Because it fosters an atmosphere that is supportive of teamwork, mutual sharing, and collaboration, workplace belonging is critical for faculty and staff in higher education institutions, regardless of campus location, size, or type. Know it or not, workplace belonging makes it possible for everyone to work together in a more collaborative, efficient, and productive manner, regardless of rank, tenure, title, or station within traditional campus hierarchies. It encourages employees to bring their own distinctive perspectives, unique experiences, cultural voices, and creative ideas to the table, so to speak. And that table is truly set (or reset) for them, not just those with the most money, power, titles, or direct reports.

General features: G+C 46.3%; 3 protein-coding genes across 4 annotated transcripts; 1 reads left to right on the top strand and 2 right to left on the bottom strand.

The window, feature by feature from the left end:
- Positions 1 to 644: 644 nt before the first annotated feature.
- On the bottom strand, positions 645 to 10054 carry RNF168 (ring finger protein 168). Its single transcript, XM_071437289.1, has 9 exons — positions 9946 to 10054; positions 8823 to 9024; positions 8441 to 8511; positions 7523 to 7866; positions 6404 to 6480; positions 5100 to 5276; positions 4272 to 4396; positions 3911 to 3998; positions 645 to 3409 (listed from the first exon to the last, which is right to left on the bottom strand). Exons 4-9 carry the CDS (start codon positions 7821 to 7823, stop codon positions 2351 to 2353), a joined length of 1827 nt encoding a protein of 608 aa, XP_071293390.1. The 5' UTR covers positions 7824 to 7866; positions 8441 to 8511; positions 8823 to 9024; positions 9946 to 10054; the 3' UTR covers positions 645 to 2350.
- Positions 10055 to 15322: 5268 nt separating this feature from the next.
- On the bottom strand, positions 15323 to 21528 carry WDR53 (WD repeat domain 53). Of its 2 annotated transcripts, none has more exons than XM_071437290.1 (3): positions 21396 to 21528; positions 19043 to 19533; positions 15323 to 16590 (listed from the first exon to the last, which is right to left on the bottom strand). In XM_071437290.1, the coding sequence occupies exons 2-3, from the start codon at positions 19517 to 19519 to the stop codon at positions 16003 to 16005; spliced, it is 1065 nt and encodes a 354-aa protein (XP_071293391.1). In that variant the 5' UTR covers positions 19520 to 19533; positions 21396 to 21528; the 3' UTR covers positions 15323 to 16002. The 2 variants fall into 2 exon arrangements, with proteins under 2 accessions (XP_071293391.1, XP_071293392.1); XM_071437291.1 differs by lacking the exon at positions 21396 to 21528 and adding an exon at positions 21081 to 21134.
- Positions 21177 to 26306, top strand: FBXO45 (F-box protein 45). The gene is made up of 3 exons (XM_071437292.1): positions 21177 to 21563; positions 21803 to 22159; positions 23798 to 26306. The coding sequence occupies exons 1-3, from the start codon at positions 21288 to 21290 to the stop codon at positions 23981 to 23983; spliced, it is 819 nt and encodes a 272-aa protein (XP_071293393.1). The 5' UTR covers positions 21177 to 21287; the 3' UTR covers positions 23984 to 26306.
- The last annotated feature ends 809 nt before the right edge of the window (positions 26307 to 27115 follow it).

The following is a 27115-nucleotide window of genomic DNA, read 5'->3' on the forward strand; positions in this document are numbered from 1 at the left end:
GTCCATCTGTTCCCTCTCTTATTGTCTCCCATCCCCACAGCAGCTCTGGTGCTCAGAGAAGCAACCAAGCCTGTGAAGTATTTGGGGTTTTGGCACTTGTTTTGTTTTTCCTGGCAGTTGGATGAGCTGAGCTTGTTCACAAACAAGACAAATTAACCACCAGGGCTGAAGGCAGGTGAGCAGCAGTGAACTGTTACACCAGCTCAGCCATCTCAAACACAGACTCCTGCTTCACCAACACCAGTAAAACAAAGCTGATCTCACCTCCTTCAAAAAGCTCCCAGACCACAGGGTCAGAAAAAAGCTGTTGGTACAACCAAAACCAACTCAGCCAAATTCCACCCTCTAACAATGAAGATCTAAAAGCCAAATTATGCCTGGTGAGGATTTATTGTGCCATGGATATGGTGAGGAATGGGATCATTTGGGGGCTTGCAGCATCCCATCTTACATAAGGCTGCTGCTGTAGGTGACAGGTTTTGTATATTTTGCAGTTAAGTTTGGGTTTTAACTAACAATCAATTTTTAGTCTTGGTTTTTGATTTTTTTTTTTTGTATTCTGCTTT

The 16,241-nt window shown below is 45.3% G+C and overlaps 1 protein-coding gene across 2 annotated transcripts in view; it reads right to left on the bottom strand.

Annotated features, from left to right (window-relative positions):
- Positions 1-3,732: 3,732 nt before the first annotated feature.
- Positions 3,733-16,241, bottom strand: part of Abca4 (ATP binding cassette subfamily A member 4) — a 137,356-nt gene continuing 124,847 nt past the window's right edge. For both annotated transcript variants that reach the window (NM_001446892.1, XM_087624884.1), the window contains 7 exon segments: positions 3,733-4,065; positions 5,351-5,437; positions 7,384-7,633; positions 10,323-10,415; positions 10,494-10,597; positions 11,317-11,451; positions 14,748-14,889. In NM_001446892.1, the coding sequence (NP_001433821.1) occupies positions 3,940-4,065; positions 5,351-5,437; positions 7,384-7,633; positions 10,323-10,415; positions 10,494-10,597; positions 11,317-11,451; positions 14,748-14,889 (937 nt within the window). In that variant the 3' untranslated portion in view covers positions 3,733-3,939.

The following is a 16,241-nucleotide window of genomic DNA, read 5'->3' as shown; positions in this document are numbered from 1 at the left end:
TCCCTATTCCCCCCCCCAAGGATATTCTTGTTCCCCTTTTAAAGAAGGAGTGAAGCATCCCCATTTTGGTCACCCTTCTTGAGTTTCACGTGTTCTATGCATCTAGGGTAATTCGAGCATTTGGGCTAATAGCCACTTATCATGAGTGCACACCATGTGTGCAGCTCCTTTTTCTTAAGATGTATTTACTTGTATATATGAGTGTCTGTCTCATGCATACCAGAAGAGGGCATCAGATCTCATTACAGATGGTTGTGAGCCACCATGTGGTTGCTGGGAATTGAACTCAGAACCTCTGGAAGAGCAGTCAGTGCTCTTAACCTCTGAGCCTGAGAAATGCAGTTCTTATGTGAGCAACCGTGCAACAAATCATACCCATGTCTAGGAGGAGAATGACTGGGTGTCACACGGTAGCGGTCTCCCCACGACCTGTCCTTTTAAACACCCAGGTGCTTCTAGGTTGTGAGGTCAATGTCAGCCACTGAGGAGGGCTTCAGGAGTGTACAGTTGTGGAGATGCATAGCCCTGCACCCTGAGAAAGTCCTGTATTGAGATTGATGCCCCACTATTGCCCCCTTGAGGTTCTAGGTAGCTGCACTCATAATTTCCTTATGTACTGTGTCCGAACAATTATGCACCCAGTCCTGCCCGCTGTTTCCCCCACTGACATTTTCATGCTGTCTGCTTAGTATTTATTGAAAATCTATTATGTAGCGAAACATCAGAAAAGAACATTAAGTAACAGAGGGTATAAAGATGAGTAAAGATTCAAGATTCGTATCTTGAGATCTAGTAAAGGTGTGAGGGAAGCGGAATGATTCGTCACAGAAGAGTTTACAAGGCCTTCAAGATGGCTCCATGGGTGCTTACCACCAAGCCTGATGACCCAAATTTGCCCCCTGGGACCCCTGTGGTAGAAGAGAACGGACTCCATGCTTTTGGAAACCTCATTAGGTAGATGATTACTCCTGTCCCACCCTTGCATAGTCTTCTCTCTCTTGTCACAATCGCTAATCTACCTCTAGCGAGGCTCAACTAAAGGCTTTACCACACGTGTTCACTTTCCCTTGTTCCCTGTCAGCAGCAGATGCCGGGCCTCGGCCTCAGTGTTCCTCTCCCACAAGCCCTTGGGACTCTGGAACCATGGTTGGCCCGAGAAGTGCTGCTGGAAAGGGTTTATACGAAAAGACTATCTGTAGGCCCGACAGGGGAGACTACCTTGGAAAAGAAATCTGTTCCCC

Higher education faculty and staff who feel like they belong and matter at work tend to have more positive outcomes in the long run. Research has shown that a strong sense of workplace belonging can have numerous positive gains for higher education personnel. It can lead to increased job satisfaction and work-related happiness, which can result in higher productivity and lower burnout. It can also foster deeper institutional commitment, leading to less turnover, more stability, and greater creativity and innovation. Specifically, I’ve found that workplace belonging is positively correlated with job satisfaction for part-time adjunct faculty at 2-year community colleges, year-to-year retention for administrative support staff at historically Black colleges and universities (HBCUs), and reduction in “sick leave days” at 4-year research universities, just to name a few. Figure 1 presents a graphical summary of such results.